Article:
Metizolam, alternatively recognized as desmethyl etizolam, stands as a thienotriazolodiazepine, characterized by its status as the demethylated counterpart of the closely linked etizolam.
|Chemical and physical data|
|Molar mass||328.82 g·mol−1|
After being offered as a designer drug, metizolam was designated as a controlled substance in Sweden on January 26, 2016.
- What is Metizolam?
- Metizolam, also known as desmethyletizolam, is a thienotriazolodiazepine. It is the demethylated analogue of etizolam, a closely related compound.
- What are the effects of Metizolam?
- Metizolam is known for its sedative and anxiolytic (anti-anxiety) effects. It can induce relaxation and a sense of calm.
- Is Metizolam a controlled substance?
- Yes, Metizolam is classified as a controlled substance in several countries, including Sweden, where it was placed under legal control in January 2016.
- Is Metizolam legal in my country?
- The legal status of Metizolam can vary from country to country. It’s essential to check your local laws and regulations regarding its use, sale, and possession.
- Is Metizolam safe to use?
- The safety of using Metizolam has not been extensively studied. Like other designer benzodiazepines, it may have potential risks, including addiction, withdrawal symptoms, and adverse effects. It’s crucial to use such substances with caution and under the guidance of a medical professional if prescribed.
- Can I purchase Metizolam online?
- The availability of Metizolam can vary depending on your location and local laws. Online markets may offer such substances, but it’s essential to be aware of the legal implications of purchasing and using them.
- Are there any known side effects of Metizolam?
- As with many psychoactive substances, Metizolam may have side effects, including drowsiness, dizziness, and impaired coordination. It is essential to use it responsibly and be aware of potential side effects.
- Can Metizolam be used for medical purposes?
- Metizolam is not approved for medical use in most countries. Healthcare professionals typically prescribe benzodiazepines or related compounds for specific medical conditions.
- Is Metizolam habit-forming?
- Designer benzodiazepines like Metizolam can be habit-forming, potentially leading to dependence and withdrawal symptoms. Responsible and controlled use is advised to minimize these risks.
- What should I do if I suspect someone is abusing Metizolam?
- If you suspect that someone is abusing Metizolam or any other substances and experiencing adverse effects, it’s essential to encourage them to seek medical help and support. Substance abuse can be harmful, and professional assistance may be needed.
- Weber K, Bauer A, Langbein A, Daniel H (20 September 1978). “Heteroaromaten mit anellierten Siebenringen, III. Umwandlung von Thienotriazolooxazepinen in Diazepine”. This German publication explores the conversion of thienotriazolooxazepines into diazepine compounds, shedding light on the chemical synthesis of these substances.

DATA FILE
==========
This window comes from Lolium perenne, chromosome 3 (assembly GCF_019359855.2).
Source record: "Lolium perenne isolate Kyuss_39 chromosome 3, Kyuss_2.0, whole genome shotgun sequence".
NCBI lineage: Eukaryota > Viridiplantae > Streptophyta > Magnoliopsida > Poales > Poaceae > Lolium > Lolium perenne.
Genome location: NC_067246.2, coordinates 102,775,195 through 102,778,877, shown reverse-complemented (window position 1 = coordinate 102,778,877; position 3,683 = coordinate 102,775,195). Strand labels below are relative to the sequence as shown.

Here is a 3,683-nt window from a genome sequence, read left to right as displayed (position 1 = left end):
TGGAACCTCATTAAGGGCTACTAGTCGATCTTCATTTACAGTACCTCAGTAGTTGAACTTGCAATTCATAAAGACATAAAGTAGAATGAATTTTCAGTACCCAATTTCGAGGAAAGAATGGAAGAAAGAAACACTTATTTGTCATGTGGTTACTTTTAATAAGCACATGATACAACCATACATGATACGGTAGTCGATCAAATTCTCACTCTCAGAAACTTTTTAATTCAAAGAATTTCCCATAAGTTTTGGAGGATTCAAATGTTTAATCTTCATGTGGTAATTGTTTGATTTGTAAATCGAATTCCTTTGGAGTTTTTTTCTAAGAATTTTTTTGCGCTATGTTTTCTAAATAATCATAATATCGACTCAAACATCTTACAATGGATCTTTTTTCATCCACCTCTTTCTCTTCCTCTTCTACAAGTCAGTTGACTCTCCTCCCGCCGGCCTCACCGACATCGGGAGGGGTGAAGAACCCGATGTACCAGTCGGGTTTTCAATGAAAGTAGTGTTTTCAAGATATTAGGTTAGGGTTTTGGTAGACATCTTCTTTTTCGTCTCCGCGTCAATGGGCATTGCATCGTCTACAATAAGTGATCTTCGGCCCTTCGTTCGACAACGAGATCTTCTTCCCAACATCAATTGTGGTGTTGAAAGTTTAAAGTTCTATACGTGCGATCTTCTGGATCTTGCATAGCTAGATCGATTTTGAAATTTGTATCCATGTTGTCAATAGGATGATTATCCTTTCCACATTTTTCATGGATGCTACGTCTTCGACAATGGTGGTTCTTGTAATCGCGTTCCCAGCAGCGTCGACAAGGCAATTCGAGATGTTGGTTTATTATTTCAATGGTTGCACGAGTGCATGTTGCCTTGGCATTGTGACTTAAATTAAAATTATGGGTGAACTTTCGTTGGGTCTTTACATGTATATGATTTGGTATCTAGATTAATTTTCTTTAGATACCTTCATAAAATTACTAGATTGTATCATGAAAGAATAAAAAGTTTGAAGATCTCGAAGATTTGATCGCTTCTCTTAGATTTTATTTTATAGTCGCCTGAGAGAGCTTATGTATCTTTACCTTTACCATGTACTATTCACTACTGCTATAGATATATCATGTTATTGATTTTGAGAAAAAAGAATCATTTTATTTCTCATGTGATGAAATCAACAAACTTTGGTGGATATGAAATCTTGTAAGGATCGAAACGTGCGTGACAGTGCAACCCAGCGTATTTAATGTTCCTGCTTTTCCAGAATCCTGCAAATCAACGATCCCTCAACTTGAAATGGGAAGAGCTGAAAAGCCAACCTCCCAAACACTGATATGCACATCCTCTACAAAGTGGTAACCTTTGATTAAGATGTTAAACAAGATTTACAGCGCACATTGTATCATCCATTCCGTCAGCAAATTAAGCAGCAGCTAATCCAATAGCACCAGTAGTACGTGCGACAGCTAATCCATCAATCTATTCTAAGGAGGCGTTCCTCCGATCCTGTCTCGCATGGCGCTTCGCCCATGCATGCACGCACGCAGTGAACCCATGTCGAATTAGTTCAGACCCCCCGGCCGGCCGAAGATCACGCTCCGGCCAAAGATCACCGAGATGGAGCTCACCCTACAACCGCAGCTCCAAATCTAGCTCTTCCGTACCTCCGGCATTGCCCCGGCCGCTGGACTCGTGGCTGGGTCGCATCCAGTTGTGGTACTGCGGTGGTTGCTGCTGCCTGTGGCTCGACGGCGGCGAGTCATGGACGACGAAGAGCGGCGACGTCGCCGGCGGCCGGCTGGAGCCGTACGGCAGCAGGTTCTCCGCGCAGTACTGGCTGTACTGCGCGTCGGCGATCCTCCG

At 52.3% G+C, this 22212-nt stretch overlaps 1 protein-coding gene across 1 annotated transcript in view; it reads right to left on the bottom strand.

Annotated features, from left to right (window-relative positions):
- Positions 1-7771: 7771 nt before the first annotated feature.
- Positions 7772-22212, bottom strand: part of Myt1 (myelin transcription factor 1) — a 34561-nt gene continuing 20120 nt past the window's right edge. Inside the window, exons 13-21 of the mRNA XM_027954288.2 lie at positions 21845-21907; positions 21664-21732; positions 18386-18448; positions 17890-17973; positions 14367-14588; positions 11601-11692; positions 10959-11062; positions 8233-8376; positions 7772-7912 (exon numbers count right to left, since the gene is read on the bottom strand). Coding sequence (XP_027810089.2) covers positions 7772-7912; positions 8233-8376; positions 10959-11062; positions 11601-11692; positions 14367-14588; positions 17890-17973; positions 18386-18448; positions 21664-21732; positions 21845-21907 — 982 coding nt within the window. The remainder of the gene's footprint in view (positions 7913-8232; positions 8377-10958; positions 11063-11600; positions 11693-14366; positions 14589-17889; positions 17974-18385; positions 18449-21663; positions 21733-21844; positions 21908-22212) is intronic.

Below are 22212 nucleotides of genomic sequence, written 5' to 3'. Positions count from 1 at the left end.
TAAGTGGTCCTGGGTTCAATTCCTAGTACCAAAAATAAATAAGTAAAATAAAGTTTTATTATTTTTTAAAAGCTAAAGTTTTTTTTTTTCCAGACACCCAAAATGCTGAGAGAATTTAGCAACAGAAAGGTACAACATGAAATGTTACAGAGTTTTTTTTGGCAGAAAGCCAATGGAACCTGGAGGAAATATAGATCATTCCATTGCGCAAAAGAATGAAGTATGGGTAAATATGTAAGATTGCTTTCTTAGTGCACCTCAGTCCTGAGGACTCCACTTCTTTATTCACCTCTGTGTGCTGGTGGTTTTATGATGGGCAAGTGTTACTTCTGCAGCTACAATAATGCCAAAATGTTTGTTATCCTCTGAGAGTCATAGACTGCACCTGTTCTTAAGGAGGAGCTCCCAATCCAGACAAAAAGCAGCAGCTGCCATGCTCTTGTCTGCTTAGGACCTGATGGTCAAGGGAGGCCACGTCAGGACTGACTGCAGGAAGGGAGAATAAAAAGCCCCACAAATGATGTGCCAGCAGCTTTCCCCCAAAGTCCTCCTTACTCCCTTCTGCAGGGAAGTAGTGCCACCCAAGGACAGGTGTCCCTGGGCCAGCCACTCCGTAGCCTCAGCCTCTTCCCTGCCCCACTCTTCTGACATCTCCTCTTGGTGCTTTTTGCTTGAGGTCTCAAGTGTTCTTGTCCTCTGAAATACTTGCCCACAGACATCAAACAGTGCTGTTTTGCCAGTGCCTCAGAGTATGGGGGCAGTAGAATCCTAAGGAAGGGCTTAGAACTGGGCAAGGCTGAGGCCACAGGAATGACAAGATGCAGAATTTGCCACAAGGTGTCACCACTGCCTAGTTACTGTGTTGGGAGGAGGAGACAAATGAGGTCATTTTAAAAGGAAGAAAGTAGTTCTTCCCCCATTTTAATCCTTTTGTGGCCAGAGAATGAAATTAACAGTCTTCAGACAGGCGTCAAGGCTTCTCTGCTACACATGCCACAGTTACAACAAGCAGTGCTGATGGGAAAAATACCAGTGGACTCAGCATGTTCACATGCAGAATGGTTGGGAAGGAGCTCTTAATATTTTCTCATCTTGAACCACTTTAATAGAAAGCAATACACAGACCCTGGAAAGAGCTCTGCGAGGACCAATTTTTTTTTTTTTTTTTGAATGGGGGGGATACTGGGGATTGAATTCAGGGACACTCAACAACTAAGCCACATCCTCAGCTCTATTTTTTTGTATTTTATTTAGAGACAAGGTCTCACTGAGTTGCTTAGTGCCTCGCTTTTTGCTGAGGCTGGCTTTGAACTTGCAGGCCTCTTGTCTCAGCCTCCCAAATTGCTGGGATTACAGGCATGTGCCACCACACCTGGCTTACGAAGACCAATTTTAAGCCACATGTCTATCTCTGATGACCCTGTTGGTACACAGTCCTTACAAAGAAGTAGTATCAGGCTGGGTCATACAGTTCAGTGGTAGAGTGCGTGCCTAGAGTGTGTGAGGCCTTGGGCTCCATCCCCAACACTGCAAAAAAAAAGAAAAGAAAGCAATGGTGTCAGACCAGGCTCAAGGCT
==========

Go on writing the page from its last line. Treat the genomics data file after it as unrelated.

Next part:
- US 3904641, Nakanishi M, Tahara T, Araki K, Shiroki M, “Triazolothienodiazepine compounds”, issued 9 September 1975, assigned to Welfide Corp. This U.S. patent issued in 1975 discusses triazolothienodiazepine compounds, which are part of the chemical family to which metizolam belongs.
- EP 0776892, Hiroshi K, Ehara Syuji E, Hideaki S, Moriwaki Minoru M, Kenichi O, “Thienylazole compound and thienotriazolodiazepine compound”, published 1997-06-04, assigned to Yoshitomi Pharmaceutical Industries, Ltd. This European patent from 1997 deals with thienylazole and thienotriazolodiazepine compounds, shedding light on the pharmaceutical applications and chemical properties of these substances.
- EP 0315698, Moriwaki M, Abe M, Mikashima H, Tahara T, “Thieno(triazolo)diazepine compounds and medicinal application of the same”, published 1993-03-03, assigned to Yoshitomi Pharmaceutical Industries, Ltd. Another European patent from 1993, this document delves into the medicinal applications of thieno(triazolo)diazepine compounds, providing insights into their potential use in the pharmaceutical industry.
- Moosmann B, Bisel P, Franz F, Huppertz LM, Auwärter V (November 2016). “Characterization and in vitro phase I microsomal metabolism of designer benzodiazepines – an update comprising adinazolam, cloniprazepam, fonazepam, 3-hydroxyphenazepam, metizolam, and nitrazolam”. This study, published in the Journal of Mass Spectrometry, offers a comprehensive analysis of the designer benzodiazepines, including metizolam, and their in vitro metabolism, contributing to our understanding of these substances.
- Kintz P, Richeval C, Jamey C, Ameline A, Allorge D, Gaulier JM, Raul JS (July 2017). “Detection of the designer benzodiazepine metizolam in urine and preliminary data on its metabolism”. Published in Drug Testing and Analysis, this study outlines the detection of metizolam in urine samples and provides initial information on its metabolic pathways.
- “Desmethyletizolam”. New Synthetic Drugs Database. This database entry offers insights into desmethyletizolam, a chemical relative of metizolam, providing valuable information about its properties and potential uses.
- “31 nya ämnen kan klassas som narkotika eller hälsofarlig vara” (in Swedish). Folkhälsomyndigheten. November 2015. This Swedish source discusses the classification of 31 new substances as narcotics or potentially hazardous goods, which may include designer drugs like metizolam.